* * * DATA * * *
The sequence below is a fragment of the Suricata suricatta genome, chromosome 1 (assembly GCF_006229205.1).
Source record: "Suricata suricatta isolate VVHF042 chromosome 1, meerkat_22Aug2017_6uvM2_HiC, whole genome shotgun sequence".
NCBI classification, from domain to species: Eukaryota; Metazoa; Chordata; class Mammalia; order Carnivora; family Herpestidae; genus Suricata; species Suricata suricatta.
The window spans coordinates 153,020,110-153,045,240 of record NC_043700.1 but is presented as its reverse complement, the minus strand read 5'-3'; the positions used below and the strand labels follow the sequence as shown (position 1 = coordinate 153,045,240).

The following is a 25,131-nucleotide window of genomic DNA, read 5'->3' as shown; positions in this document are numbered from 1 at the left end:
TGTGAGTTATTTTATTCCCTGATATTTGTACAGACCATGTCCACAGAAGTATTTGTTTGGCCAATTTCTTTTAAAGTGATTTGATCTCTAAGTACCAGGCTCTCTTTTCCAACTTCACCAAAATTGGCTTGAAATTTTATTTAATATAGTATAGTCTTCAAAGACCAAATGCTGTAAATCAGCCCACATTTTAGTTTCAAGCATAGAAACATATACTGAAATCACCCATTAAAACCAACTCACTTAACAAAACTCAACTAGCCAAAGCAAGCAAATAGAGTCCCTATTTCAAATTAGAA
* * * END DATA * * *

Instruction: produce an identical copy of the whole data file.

The sequence below is a fragment of the Suricata suricatta genome, chromosome 1 (assembly GCF_006229205.1).
Source record: "Suricata suricatta isolate VVHF042 chromosome 1, meerkat_22Aug2017_6uvM2_HiC, whole genome shotgun sequence".
NCBI classification, from domain to species: Eukaryota; Metazoa; Chordata; class Mammalia; order Carnivora; family Herpestidae; genus Suricata; species Suricata suricatta.
The window spans coordinates 153,020,110-153,045,240 of record NC_043700.1 but is presented as its reverse complement, the minus strand read 5'-3'; the positions used below and the strand labels follow the sequence as shown (position 1 = coordinate 153,045,240).

The following is a 25,131-nucleotide window of genomic DNA, read 5'->3' as shown; positions in this document are numbered from 1 at the left end:
TGTGAGTTATTTTATTCCCTGATATTTGTACAGACCATGTCCACAGAAGTATTTGTTTGGCCAATTTCTTTTAAAGTGATTTGATCTCTAAGTACCAGGCTCTCTTTTCCAACTTCACCAAAATTGGCTTGAAATTTTATTTAATATAGTATAGTCTTCAAAGACCAAATGCTGTAAATCAGCCCACATTTTAGTTTCAAGCATAGAAACATATACTGAAATCACCCATTAAAACCAACTCACTTAACAAAACTCAACTAGCCAAAGCAAGCAAATAGAGTCCCTATTTCAAATTAGAA